The Island finally succeeds in reducing the overabundance of deer and ticks and puts an end to the epidemic of tick-borne diseases.
Significantly reducing the number of lone star and deer ticks did not ‘save’ the Vineyard, but it certainly made the Island a safer and more enjoyable place to live, especially for those who like to spend time outdoors. By the start of the 21st century it was common knowledge that Martha’s Vineyard had a serious problem with ticks and tick-borne illnesses. If you had not had Lyme disease or another tick-borne illness, you certainly had a family member or friend who had. However, it was not until 2011 that the Island Boards of Health launched the first organized efforts to deal with the issue. Even so, it was not until 2020 that the Island community came together and began to commit the resources required to finally address the issue of tick-borne diseases.
Perhaps it was the continued spread and increase in numbers of lone star ticks and the diseases they carried, including spotted fever and tularemia. Perhaps it was the Island-wide dearth of acorns in 2019. Coming on the heels of several mast years of abundant acorns that had inflated the Island deer population, the lack of food in the winter of 2019- 2020 forced Islanders to face the reality of the suffering and death resulting when the population of a wild animal overwhelms its food supply.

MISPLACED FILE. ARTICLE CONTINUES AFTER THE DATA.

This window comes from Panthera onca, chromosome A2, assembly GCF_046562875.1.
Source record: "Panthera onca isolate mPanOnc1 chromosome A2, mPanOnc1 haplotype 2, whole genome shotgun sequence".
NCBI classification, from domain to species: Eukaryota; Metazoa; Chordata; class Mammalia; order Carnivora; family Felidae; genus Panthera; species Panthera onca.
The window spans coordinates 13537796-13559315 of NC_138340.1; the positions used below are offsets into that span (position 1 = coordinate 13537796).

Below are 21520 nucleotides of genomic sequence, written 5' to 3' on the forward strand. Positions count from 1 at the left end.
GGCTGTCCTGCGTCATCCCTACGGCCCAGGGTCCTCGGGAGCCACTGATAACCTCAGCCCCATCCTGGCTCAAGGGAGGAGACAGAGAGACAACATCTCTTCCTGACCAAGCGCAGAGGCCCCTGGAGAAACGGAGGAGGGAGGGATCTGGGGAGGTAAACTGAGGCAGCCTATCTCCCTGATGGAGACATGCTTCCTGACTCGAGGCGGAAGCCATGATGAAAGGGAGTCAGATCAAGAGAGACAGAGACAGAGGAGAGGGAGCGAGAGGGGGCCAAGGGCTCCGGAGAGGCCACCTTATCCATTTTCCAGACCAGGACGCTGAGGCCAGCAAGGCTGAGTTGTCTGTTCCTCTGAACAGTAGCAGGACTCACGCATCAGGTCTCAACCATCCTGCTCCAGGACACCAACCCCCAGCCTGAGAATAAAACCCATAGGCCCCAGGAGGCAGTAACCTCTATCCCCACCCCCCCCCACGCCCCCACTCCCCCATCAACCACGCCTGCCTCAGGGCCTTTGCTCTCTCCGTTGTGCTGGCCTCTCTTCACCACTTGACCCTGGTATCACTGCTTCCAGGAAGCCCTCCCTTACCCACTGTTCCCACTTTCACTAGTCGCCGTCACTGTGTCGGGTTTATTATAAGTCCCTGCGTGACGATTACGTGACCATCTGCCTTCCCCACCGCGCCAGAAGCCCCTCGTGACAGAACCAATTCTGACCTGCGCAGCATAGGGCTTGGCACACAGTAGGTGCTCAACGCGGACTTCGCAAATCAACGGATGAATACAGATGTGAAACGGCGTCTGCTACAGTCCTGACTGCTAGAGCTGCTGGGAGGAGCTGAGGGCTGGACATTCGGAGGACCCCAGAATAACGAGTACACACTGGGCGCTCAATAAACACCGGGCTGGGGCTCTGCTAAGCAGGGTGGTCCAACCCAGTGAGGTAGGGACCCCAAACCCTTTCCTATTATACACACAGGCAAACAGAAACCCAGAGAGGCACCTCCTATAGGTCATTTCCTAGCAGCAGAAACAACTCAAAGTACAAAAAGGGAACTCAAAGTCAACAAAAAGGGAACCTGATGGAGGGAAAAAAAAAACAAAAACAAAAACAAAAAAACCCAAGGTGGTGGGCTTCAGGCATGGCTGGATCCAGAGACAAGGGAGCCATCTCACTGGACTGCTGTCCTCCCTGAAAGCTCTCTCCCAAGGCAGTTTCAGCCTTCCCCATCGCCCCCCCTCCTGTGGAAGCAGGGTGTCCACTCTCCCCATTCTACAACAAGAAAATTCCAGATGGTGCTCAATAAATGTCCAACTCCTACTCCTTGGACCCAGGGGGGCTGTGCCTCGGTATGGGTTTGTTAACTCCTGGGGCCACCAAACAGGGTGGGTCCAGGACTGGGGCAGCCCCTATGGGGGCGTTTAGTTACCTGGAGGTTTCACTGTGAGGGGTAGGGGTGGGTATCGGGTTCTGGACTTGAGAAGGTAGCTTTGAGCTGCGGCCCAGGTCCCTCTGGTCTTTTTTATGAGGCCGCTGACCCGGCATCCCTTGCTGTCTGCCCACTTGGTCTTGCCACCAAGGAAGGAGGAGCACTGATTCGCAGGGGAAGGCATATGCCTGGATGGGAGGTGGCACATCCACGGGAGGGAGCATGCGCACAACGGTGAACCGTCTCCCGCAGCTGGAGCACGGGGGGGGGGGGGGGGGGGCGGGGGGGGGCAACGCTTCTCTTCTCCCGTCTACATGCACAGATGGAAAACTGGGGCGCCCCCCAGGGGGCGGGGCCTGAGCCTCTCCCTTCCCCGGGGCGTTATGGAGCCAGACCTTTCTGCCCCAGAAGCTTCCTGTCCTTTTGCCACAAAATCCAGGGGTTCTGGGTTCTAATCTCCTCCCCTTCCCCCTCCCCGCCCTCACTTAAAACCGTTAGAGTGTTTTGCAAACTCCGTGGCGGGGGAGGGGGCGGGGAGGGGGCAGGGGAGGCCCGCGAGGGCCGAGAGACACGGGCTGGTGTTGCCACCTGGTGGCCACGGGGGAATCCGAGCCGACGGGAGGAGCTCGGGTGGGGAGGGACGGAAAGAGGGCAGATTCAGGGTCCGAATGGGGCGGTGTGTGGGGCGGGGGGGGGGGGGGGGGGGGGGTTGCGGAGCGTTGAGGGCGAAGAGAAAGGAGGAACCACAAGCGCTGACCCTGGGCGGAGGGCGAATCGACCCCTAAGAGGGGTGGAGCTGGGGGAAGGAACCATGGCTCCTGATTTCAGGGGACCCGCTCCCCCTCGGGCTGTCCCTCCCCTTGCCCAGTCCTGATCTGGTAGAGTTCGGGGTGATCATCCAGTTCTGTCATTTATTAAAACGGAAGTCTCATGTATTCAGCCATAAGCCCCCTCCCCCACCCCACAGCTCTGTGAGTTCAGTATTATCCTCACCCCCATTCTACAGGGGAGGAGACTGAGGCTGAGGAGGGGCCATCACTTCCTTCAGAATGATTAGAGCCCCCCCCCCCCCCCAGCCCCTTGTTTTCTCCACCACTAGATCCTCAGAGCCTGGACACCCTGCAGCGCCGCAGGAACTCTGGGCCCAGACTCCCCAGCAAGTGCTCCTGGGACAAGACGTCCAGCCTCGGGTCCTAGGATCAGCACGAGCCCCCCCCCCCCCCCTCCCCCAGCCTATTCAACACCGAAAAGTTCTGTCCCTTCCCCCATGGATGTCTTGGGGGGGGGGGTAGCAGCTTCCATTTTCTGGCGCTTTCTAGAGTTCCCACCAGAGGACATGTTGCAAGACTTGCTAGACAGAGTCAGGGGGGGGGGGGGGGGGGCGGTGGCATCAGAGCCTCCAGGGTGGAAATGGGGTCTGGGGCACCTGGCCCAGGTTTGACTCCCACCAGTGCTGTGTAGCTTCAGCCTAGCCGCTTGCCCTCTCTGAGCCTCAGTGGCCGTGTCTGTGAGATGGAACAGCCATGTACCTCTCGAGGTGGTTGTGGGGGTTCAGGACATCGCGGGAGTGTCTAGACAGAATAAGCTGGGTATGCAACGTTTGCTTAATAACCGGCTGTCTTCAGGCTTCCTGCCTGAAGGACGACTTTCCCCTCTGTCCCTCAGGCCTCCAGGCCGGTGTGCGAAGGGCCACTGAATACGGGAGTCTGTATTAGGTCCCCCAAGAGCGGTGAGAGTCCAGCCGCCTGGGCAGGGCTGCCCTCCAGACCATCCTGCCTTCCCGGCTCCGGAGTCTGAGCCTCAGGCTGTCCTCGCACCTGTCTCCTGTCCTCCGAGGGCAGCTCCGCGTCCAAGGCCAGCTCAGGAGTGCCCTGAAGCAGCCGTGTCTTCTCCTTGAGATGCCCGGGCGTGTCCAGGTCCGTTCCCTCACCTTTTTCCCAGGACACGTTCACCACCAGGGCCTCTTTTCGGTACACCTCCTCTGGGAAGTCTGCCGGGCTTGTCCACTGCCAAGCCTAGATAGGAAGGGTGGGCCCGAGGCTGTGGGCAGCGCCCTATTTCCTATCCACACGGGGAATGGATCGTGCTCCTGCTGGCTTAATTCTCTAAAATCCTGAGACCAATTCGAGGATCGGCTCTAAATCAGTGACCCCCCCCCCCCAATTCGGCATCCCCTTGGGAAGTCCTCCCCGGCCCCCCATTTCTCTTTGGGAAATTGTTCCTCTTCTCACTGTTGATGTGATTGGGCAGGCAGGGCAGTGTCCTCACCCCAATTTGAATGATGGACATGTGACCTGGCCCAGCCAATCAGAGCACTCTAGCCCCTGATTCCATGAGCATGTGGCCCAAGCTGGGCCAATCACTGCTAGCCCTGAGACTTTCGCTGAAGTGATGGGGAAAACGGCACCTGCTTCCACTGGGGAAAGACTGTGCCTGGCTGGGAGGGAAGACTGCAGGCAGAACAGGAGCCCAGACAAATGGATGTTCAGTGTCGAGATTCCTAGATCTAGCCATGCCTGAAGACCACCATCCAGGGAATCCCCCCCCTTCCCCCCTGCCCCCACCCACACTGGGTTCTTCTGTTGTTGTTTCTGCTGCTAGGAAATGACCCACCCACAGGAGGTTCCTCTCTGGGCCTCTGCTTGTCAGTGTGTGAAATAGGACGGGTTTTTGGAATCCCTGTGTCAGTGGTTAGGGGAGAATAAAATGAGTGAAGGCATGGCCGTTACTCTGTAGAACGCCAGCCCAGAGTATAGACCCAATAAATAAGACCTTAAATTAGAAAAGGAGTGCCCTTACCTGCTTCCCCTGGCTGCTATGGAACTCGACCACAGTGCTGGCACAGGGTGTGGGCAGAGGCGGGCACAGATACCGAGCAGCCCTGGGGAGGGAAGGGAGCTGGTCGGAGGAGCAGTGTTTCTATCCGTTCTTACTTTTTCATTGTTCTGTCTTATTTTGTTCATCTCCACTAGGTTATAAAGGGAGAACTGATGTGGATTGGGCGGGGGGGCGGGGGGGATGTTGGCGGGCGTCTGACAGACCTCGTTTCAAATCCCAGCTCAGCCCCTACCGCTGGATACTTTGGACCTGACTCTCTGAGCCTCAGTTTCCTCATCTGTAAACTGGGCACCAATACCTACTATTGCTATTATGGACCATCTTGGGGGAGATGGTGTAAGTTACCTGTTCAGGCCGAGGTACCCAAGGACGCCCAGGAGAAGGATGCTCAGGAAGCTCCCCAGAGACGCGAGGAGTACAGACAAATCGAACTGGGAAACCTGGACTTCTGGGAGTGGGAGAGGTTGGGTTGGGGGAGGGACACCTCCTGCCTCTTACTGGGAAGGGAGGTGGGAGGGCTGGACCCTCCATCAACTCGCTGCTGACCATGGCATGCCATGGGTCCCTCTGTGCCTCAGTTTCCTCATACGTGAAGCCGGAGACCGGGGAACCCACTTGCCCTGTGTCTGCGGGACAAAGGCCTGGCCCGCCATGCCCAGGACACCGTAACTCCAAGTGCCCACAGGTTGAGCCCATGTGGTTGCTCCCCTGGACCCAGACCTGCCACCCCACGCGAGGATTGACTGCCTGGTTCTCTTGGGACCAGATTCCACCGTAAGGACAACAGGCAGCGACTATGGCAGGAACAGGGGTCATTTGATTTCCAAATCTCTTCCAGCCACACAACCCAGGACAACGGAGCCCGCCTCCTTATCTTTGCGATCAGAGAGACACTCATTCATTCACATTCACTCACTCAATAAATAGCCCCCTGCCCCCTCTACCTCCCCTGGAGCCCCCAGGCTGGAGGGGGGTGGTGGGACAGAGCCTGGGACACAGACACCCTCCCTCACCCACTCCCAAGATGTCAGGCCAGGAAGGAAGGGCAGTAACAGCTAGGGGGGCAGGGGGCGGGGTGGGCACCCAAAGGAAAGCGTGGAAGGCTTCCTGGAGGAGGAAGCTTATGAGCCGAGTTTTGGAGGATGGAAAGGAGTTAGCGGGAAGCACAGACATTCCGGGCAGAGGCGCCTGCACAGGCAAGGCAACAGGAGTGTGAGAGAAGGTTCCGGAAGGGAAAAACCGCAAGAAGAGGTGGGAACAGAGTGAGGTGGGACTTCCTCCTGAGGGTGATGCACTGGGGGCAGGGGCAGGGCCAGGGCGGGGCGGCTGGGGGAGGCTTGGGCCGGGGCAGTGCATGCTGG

Whatever the reason, 2020 marked a turning point. Property owners realized that absent any predators on the Island, hunting was the only way to control the deer population and prevent it from outstripping available food. In addition, a combination of private donations and spending approved at town meeting provided funding to hire a wildlife biologist with particular expertise in deer biology and ecology to head up the effort to address the overabundance of deer and the plague of lone star and deer ticks that resulted.
The wildlife biologist conducted surveys to better quantify the number of deer on the Island and the areas with the highest densities of deer. This baseline, combined with the data collected by the Tick Program on the location and numbers of ticks Island-wide made it possible to assess the effectiveness of deer reduction and other efforts to reduce ticks. The wildlife biologist also took the lead in researching the role of turkeys, chipmunks, raccoons, and other introduced animals in the maintenance and spread of lone star and deer ticks.
With the increased willingness of private property owners to allow bow and arrow hunting on their land and incentives for hunters to take more female deer, the wildlife biologist and tick program staff were able to document the reduction in deer and the reduction in lone star and deer ticks. Soon the Massachusetts Department of Public Health statistics showed what was obvious to those on the Island. The incidence of tick-borne illnesses had dropped dramatically and soon it was rare to hear of new cases.
Looking back from the year 2030, it is hard to believe that we suffered the scourge of tick-borne illnesses for 50 years before we figured out how to solve the problem and then committed to providing the resources necessary to solve the problem.
Dick Johnson is the Dukes County Tick Program biologist.